Carleton University will confer an honorary degree on El Sistema founder José Antonio Abreu at a special ceremony that includes a musical tribute combining the talents of young musicians from Ottawa and the Simón Bolivar String Quartet from Venezuela on Thursday, March 29 at 12 p.m.
Media are invited to attend this event in honour of Dr. Abreu, a Venezuelan musician and educator who founded an innovative education method to introduce classical music to thousands of young people from some of the poorest urban and rural regions of Venezuela. This method has been successfully employed around the world, including Ottawa.
Carleton will award Dr. Abreu a Doctor of Laws, honoris causa, for “outstanding contribution to the advancement of underprivileged youth through music and education.”
Dr. Abreu will be present through video, while the renowned Venezuelan Simón Bolívar Quartet will join Ottawa’s own OrKidstra String Quintet to pay tribute to him. Carleton and Ottawa associations with Dr. Abreu are strong and growing. Ottawa’s Leading Note Foundation began the first El Sistema-inspired program outside of South America in October 2007. The group, co-founded and directed by Tina Fedeski and Margaret Tobolowska, has initiated programs such as OrKidstra and KidSingers. The foundation now has nine teachers and 10 instrumental mentors who provide free music instruction to more than 100 children.
Graduate student Austin Lui came to Carleton to conduct research on El Sistema and the Leading Note Foundation. Carleton graduate Nicholas Piper was commissioned to write a new piece for a gala performance by the Simón Bolívar Quartet during this visit to Ottawa on April 1 at 3 p.m. at Dominion-Chalmers United Church. Carleton is also promoting undergraduate student placements with the Leading Note Foundation team.
What: Honorary degree ceremony and musical tribute for Dr. Abreu.
Where: Porter Hall, University Centre, Carleton University.
When: Thursday, March 29, 2012 at 12 p.m. to 1 p.m.
Parking: Media are invited to park in Lot P2 and leave their credentials on their dashes. Please see a campus map at: http://www1.carleton.ca/campus/.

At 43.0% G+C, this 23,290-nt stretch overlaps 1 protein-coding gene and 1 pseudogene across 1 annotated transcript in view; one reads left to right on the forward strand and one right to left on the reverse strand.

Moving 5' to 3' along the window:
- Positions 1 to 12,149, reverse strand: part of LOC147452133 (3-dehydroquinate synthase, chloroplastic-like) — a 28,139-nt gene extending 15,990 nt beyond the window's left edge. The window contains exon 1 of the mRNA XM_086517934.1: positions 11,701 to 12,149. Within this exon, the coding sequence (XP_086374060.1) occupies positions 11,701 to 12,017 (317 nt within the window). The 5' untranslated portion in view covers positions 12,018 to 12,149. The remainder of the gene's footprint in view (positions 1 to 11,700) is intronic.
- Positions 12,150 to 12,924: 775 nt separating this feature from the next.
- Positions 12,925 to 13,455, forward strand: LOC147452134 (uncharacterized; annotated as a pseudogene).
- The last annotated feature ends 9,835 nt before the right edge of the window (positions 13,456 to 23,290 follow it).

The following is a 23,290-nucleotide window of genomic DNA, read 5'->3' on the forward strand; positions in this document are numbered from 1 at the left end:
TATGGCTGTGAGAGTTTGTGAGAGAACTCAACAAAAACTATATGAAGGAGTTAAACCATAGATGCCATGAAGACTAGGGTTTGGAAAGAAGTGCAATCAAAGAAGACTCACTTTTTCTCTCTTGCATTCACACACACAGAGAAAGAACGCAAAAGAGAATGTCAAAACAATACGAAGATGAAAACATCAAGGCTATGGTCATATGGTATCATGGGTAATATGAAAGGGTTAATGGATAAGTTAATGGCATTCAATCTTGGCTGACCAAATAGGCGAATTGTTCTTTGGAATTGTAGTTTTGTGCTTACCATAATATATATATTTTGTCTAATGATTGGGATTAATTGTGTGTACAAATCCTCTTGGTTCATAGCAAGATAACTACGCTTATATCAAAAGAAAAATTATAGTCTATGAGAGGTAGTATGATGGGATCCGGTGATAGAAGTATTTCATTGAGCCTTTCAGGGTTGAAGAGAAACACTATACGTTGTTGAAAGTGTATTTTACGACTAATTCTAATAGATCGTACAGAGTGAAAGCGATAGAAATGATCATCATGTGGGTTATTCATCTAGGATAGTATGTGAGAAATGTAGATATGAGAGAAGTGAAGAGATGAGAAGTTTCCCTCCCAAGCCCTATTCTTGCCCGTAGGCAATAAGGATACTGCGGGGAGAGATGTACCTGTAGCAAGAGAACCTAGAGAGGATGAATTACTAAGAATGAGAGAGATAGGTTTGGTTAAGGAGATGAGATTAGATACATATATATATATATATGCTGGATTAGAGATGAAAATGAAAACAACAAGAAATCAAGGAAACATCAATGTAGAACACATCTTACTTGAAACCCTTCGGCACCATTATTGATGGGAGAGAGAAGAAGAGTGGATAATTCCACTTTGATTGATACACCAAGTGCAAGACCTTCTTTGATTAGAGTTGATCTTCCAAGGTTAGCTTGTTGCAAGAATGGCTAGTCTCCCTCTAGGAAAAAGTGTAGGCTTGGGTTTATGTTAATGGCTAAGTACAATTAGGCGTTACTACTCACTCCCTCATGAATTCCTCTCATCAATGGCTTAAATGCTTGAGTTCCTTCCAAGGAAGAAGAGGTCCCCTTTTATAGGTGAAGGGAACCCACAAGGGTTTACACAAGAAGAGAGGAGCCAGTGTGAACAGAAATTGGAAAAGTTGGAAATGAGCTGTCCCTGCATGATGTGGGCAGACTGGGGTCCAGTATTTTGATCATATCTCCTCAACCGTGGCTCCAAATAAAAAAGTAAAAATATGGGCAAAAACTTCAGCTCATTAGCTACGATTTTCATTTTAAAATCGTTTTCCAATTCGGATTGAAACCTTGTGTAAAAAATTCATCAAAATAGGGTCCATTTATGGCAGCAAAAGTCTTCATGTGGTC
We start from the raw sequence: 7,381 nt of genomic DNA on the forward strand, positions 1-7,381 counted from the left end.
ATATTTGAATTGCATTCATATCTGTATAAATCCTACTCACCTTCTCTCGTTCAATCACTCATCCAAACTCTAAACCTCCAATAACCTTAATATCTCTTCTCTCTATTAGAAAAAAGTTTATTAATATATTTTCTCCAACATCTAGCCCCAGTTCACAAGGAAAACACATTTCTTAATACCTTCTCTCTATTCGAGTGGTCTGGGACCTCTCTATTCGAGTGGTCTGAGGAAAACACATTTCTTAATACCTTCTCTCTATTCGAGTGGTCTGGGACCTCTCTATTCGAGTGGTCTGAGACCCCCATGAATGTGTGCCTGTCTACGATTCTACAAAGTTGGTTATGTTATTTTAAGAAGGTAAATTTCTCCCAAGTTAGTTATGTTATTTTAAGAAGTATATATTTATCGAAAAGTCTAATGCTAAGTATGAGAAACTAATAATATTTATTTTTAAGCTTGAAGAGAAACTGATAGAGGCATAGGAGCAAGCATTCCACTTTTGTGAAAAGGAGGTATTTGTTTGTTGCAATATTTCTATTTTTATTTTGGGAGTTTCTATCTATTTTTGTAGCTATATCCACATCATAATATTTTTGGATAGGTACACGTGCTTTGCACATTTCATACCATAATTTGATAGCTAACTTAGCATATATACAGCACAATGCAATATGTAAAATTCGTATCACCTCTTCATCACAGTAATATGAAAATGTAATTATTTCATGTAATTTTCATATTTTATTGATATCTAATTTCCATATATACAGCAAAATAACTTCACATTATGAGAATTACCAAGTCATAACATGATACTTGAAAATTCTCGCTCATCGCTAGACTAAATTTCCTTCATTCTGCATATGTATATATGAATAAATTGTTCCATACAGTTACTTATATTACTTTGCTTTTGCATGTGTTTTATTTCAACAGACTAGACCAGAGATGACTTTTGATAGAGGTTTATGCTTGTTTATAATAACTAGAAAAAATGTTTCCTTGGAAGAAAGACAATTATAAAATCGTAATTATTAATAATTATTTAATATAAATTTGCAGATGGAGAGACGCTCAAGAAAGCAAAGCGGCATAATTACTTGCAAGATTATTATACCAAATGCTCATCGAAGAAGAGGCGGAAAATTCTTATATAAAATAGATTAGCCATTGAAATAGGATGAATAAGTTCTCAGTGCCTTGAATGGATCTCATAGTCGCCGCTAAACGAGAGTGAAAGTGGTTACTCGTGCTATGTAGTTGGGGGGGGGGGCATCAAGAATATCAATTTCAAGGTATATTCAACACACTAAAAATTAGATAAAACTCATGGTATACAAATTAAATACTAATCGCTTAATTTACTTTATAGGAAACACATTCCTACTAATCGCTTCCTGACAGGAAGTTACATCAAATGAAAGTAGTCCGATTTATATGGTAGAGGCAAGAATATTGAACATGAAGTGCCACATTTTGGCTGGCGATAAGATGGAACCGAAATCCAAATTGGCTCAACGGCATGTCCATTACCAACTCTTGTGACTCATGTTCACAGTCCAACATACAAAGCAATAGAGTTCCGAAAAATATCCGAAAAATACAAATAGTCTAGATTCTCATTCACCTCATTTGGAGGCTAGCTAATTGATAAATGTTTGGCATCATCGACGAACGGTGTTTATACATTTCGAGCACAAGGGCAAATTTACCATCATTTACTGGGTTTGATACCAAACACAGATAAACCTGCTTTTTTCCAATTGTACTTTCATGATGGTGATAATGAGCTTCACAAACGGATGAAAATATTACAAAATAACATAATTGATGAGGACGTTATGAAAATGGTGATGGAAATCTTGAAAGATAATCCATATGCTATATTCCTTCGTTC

About Dr. Abreu:
Dr. Abreu launched his visionary youth education system 35 years ago with a group of only 11 students who met in his garage. From the outset, he envisioned a program in which music would be employed as the principal means through which social justice, social change and intellectual and community development could be achieved.
Initially conceived as a modest program for children in the rural villages of Venezuela, the system has expanded into one of the most extraordinary international educational success stories in recent history. Gustavo Dudamel, the dynamic young conductor of the Los Angeles Philharmonic Orchestra, is among the celebrated graduates of El Sistema who have emerged from poverty through the organization. Renowned British conductor Simon Rattle has said that “there is no more important work being done, now, in music, than is being done in Venezuela.”
Currently, 250,000 children attend El Sistema programs in Venezuela, 90 per cent of them from underprivileged backgrounds. Children are given an instrument as soon as they can hold it. Lessons are conducted in groups, and tuition, outings, music and social support are all furnished free of charge in return for the child’s agreement to play in one of El Sistema’s ensembles.
Youth empowerment, ownership and peer support are fundamental components of the El Sistema philosophy. Children who have mastered a few scales are designated to teach younger children, and ensemble playing is emphasized from the outset. The children rehearse together six days a week in one of 90 “núcleos” around the country. Innumerable international organizations have endorsed El Sistema as a transformative educational program proven to have an extraordinary capacity to reduce levels of poverty, illiteracy, crime, drug use and exclusion among youth populations.
Dr. Abreu holds a PhD in economics from the University of Pennsylvania, and his early education included studies in piano and composition at Venezuela’s leading conservatories. He has held a series of academic appointments and has served as Venezuelan Minister of State for Culture, Special Advisor to the Venezuelan National Economic Council, Deputy of the Venezuelan Congress and President of the National Council for Culture.
He has won several prestigious international awards, including the TED Prize, Venezuela’s National Music Prize, the Polar Music Prize and honorary memberships at the Royal Philharmonic Society and the Beethoven-Haus Society. In February 2008, Dr. Abreu was awarded Canada’s coveted Glenn Gould Prize for his untiring efforts to promote music as a tool for human development.
When he accepted the award, Dr. Abreu expressed his hope that his educational model might be applied throughout the world, enabling all children to participate in music as a human right, in order to build communities and help less fortunate youth.
For more information:
613-520-2600, ext. 8718